Hurricane by Car: 10 Tips for Going Home After

September 5, 2008
How do you need to prepare your car for a hurricane--and how do you use it to get out of harm's way quickly? Matt Hardigree over at Jalopnik did a great job this week of laying out the basics in a service piece that didn't once mention Lindsay Lohan, which is sort of a mixed blessing in our book. Otherwise, total golf clap, Matt.

However, the evacuation process is just the beginning. At some point, you have to return with or to your car after a big-ass storm. Luckily, this week's appearance by Hurricane Gustav wasn't as biblically devastating as past Gulf storms--but Hurricane Ike is tracking toward Florida just like the infamous Labor Day Hurricane of 1935.

You learn things like that when you get hit, and hit often. I'm a veteran now of four big storms (Ivan, Dennis, Katrina, and Gustav) and much of this month has already been spent on the NOAA hurricane Web page. What you also learn is that you have to prepare for the trip home to God knows what--and your car needs to be ready.

So with Matt's great post in mind, here's TheCarConnection.com's list of 10 things you really need to know for your return.

1) Never let your gas dip below half-full. You don't know when you'll be able to refuel.

2) Bring a compressor if you can, to reinflate deflated tires that allow you to run down the beach where the road used to be.

3) Bring snacks for the National Guard that protects your remaining salvageable crap. Fruit bars and whiskey seem to work.

4) Bring a small trailer or a large gun. If you want to steal Jet-Skis lying around, drop a new motor in them and have title-free fun, bring the former. If you want to keep them from walking away with looters who silently float into town under the cover of night, you'll need the latter.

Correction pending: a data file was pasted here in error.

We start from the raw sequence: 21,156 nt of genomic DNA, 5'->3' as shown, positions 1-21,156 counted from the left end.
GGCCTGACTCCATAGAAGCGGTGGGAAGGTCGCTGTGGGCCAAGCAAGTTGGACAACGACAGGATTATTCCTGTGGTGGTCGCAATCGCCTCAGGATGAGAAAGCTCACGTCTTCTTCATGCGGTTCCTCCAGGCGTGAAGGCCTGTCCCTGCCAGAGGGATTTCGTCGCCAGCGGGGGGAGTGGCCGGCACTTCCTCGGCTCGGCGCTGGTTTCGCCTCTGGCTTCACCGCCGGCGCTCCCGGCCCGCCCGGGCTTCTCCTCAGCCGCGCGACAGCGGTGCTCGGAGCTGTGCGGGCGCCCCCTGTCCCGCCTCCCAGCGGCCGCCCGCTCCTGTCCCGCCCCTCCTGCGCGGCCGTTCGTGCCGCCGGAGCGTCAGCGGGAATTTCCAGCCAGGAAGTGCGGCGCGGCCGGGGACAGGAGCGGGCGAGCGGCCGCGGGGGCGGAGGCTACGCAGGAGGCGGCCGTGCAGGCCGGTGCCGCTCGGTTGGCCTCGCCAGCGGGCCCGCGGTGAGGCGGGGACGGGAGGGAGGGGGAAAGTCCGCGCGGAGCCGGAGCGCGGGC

5) Bring insurance and title for your car as proof of residency to get back in past guards. And bring your property insurance papers because you'll need to memorize them like an actor heading to an audition. Call the car folks first, because if your car is a total loss, you can get a check for rental days and for a new car more quickly than you'll see anything from homeowner's.

6) Don't park on the streets. Humvees need to pass without clipping wrought-iron balconies. Give 'em a wide berth.

7) Don't bring a car too small. You need to carry plywood, 2x4s, steel cabling, tarps, a toolbox, and portable sawhorses. If not for yourself, for a neighbor or a friend.

8) Bring a wind-up radio and leave it in your car with blankets and Powerbars and some bottled water. You just never know.

9) Bring cash. You'll need to barter with the natives and if your car breaks down, good luck on running a credit-card number when power's out for three weeks.

10) Bring a sense of humor. Dark works best. When you come home to a car buried in six feet of sand, the road strewn with toilets (the houses that are long gone lose their heaviest debris on shore), your family pictures plastered together, and a patch of sun where your ceiling fan used to be, it's best to laugh about it and hope the claim adjustors you called can get to you in a month.

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